• Advertisement
Sign in to follow this  

Gaussian specular in UnrealEngine4

This topic is 1922 days old which is more than the 365 day threshold we allow for new replies. Please post a new topic.

If you intended to correct an error in the post then please contact us.

Recommended Posts

So I was reading in the unreal engine 4 siggraph paper about their usage of an empirical model for this.
If you haven't seen it it's on page 30 or so: http://www.unrealeng...mo_16x9_(2).pdf

Now the only thing I was wondering is this model as it is stated in the paper, is not normalized as it seems.
And as far as the code is concerned they only describe this factor for their area light sources.
Does anyone have an idea of what the correct normalization factor for this specific model would be for a regular punctual light source ? Edited by lipsryme

Share this post


Link to post
Share on other sites
Advertisement
Unfortunately I couldn't solve it analytically (I doubt it's even solvable this way), but I came up with a simple aproximation: 0.17287429 + 0.01388682 * n. Where n is Blinn-Phong specular power. It's quite accurate for specular powers above 16. If you are interested I have posted some plots on my blog: http://kriscg.blogsp...n-specular.html .

Share this post


Link to post
Share on other sites

Unfortunately I couldn't solve it analytically (I doubt it's even solvable this way), but I came up with a simple aproximation: 0.17287429 + 0.01388682 * n. Where n is Blinn-Phong specular power. It's quite accurate for specular powers above 16. If you are interested I have posted some plots on my blog: http://kriscg.blogsp...n-specular.html .


splendid! :)

Share this post


Link to post
Share on other sites
I've implemented it for Disney's BRDF Explorer and evaluated how closely it fits the Mitsubishi MERL BRDF database. I found out, that its shape is pretty unrealistic. Also, KriScg's approximation was off by about the factor 2.

Here's the better approximation of the NDF:
d_mittring.png

Also here's a plot of its shape compared to the more physically correct GGX distribution function:

plot_mittring_ggx.png

It's actually even slower than GGX, so why would anyone want to use it anyway huh.png Edited by CryZe

Share this post


Link to post
Share on other sites
Yeah I've also been a bit confused as to why they're going with that BRDF. GGX is really nice, and I find it works well for a lot of materials. Edited by MJP

Share this post


Link to post
Share on other sites

Yeah I've also been a bit confused as to why they're going with that BRDF. GGX is really nice, and I find it works well for a lot of materials.


We're talking about the same Epic/Unreal engine, right? I can probably count on one hand the number of 'yes, *this* is a smart renderer design decision' moments in recent memory :(

I mean, look at the entire HDR pipeline in UE3.

Share this post


Link to post
Share on other sites

[quote name='CryZe' timestamp='1350141452' post='4989792']KriScg's approximation was off by about the factor 2.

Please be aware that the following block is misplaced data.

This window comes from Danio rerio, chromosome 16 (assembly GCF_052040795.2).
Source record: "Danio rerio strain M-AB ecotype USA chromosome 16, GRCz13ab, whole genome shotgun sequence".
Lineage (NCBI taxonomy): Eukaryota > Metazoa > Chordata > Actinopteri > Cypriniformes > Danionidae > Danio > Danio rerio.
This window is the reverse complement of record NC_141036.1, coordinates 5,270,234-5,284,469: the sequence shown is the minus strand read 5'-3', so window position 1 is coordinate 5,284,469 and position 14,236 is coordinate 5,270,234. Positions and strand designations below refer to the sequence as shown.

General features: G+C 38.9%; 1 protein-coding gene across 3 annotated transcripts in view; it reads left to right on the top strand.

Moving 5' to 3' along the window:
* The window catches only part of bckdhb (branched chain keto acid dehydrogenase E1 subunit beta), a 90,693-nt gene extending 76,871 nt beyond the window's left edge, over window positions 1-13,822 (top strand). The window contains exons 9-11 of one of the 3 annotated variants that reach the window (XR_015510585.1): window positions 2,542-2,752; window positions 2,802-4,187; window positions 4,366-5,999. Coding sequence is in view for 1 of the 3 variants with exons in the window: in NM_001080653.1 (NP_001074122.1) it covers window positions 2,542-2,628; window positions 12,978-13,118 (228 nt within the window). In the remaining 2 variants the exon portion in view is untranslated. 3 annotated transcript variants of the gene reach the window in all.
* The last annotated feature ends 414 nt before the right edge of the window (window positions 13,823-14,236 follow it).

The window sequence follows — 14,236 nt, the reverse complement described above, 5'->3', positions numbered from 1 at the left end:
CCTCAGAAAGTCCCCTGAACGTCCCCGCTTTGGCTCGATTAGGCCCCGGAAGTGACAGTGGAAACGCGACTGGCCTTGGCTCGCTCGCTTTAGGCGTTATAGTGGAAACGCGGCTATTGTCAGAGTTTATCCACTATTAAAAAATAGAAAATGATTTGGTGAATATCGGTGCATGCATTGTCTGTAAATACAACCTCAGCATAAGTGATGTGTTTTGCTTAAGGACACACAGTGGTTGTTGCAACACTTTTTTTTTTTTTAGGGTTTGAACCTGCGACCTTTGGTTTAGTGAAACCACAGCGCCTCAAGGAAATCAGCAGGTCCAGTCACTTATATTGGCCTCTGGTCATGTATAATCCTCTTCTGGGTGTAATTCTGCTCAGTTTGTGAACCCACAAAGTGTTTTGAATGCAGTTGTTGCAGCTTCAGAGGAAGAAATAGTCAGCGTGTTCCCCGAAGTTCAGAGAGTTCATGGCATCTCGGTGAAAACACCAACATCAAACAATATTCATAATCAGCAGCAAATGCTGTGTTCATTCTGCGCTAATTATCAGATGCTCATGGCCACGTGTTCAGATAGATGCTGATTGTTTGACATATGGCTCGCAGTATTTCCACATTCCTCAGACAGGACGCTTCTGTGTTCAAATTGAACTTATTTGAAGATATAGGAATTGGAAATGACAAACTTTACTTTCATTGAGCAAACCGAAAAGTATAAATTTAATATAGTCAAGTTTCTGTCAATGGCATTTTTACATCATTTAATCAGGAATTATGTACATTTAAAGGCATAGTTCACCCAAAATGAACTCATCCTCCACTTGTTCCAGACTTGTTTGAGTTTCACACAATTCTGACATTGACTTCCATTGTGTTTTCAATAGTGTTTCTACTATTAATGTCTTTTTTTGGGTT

I think it's because you are using wrong treshold 0.004 (it was 0.04 in the presentation).
[/quote]
Oh wow, I didn't even realize that. I might fix my post, after I've tried the correct version.

Edit: Overall, nothing really much changed, except the fact, that the approximation is still off, but not by a factor of 2. The problem is, that you want the integral to evaluate to 1 and not to "<= 1". Edited by CryZe

Share this post


Link to post
Share on other sites

The problem is, that you want the integral to evaluate to 1 and not to "<= 1".


I did solve it for integral = 1. I just wrote it as <= 1. Thanks for noticing.

I wrote a brdf for BRDF explorer with "Mittring" specular.

[source lang="plain"]analytic

::begin parameters
float n 1 1000 100
bool normalized 1
::end parameters

::begin shader

vec3 BRDF( vec3 L, vec3 V, vec3 N, vec3 X, vec3 Y )
{
vec3 H = normalize( L + V );
float Dot = clamp( dot( N, H ), 0, 1 );
float Threshold = 0.04;
float CosAngle = pow( Threshold, 1 / n );
float NormAngle = ( Dot - 1 ) / ( CosAngle - 1 );
float D = exp( -NormAngle * NormAngle );

if (normalized)
{
D *= 0.17287429 + 0.01388682 * n;
//D *= 0.34574858 + 0.02777364 * n;
}

return vec3(D);
}

::end shader[/source]

Now when you use mine aprox, then max albedo in BRDF explorer correctly comes up as 1, but when using yours it's 2. This means, that in yours aprox sometimes outgoing energy is two times greater than incoming. I believe it's because you did integrate over full sphere, instead of just upper hemisphere. Edited by Krzysztof Narkowicz

Share this post


Link to post
Share on other sites


We're talking about the same Epic/Unreal engine, right? I can probably count on one hand the number of 'yes, *this* is a smart renderer design decision' moments in recent memory sad.png



I don't think that's particularly fair. They have plenty of good tech, and lots of people have made really good games with it.

Anyway I wasn't implying that they made the wrong decision with their choice, just that I didn't understand the motivation behind it.

Share this post


Link to post
Share on other sites
Sign in to follow this  

  • Advertisement